This Work is Hard

Guest Blogger: Paxton Leibold, Our Front Porch 2017-2018 Intern

Hurricane Harvey. Photo Credit: Olivia Vanni/The Victoria Advocate/Associated Press

Coming into this internship, I did not know what to expect. I had little to no clinical experience, I had never worked with the ‘short term’ homeless population nor clients who had severe trauma, and I honestly did not know how to do case management, let alone effective case management. However, while being a part of this organization, I learned how to do all of this and so much more. I learned that trauma can manifest in completely different ways within the same disaster, and that people are the most resilient when something tragic happens to them. From clients that have anxiety and depression, to clients that just want to move on; they are all resilient and deserve help. Another thing that I learned is that I am so irritated with how our society is ran. These types of clients (short term homeless) get little to no assistance through resources through in communities; why you ask? Because these people are physically not living on the street; per the homeless requirement in Denver, so they do not meet the criteria for government aid.

How messed up is this?

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Sympathy is a Garbage Emotion

Guest Blogger: Taylar McCoy, Our Front Porch 2017-2018 Intern

While working at Our Front Porch I have been able to hone some really useful skills, but one thing seems to stick out the most. Our Front Porch has given me an outlet to truly understand the difference between sympathy and empathy. Some people see these words as synonyms, but they are quite different. There are four words that I would consider to be related, but distinguishable: pity, sympathy, empathy, and compassion. Sympathy and empathy tend to be the two ideas that are intertwined the most. I would argue that empathy includes a component of connection and emotional intelligence that only comes from practice.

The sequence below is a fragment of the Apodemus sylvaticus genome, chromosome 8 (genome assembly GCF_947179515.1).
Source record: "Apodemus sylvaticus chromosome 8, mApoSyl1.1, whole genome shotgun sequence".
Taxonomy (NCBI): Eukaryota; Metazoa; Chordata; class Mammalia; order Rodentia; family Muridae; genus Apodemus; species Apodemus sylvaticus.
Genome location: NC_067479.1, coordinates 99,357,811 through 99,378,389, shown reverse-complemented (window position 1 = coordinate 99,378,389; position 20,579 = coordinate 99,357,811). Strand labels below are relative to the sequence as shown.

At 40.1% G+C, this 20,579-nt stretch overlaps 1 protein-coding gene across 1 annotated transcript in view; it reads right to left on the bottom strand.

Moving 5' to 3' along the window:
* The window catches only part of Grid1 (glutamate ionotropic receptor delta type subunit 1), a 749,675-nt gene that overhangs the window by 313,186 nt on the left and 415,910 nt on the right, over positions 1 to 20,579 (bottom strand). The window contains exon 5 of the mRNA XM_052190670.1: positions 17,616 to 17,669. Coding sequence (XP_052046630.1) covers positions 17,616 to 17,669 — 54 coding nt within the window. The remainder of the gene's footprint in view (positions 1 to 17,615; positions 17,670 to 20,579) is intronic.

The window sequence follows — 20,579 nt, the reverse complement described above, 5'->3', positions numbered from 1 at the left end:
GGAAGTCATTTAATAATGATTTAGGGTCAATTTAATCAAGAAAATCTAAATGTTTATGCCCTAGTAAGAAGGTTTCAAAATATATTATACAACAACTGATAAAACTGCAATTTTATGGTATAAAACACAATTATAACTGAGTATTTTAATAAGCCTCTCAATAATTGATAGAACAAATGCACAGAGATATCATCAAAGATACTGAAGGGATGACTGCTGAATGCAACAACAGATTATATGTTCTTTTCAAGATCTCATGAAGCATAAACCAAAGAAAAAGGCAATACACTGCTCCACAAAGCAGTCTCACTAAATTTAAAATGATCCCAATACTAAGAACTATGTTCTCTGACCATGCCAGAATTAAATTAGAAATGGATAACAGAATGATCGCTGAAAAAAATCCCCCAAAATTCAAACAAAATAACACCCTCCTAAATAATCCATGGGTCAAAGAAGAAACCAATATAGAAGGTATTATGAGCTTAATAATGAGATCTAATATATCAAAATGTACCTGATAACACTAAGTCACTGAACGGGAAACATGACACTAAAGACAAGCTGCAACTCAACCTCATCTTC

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The Art of Communication

Maggie’s Perspective

As one of my favorite Phish lyrics states, “I see the path ahead of me and in a minute I’ll be free”.

I am now free and living the so-called American Dream. It has been two months since I joined OFP full time and it is amazing. I work for myself, make my own hours and have no one telling me what to do.

I have worked very hard my entire career and have been focused on getting to this place. I’ve developed clinical programs, managed a variety of professionals, and am confident in my work surrounding disaster survivors. Heather and I have worked together for several years and have our flow down.

Heather & Maggie at Colorado Impact Days.

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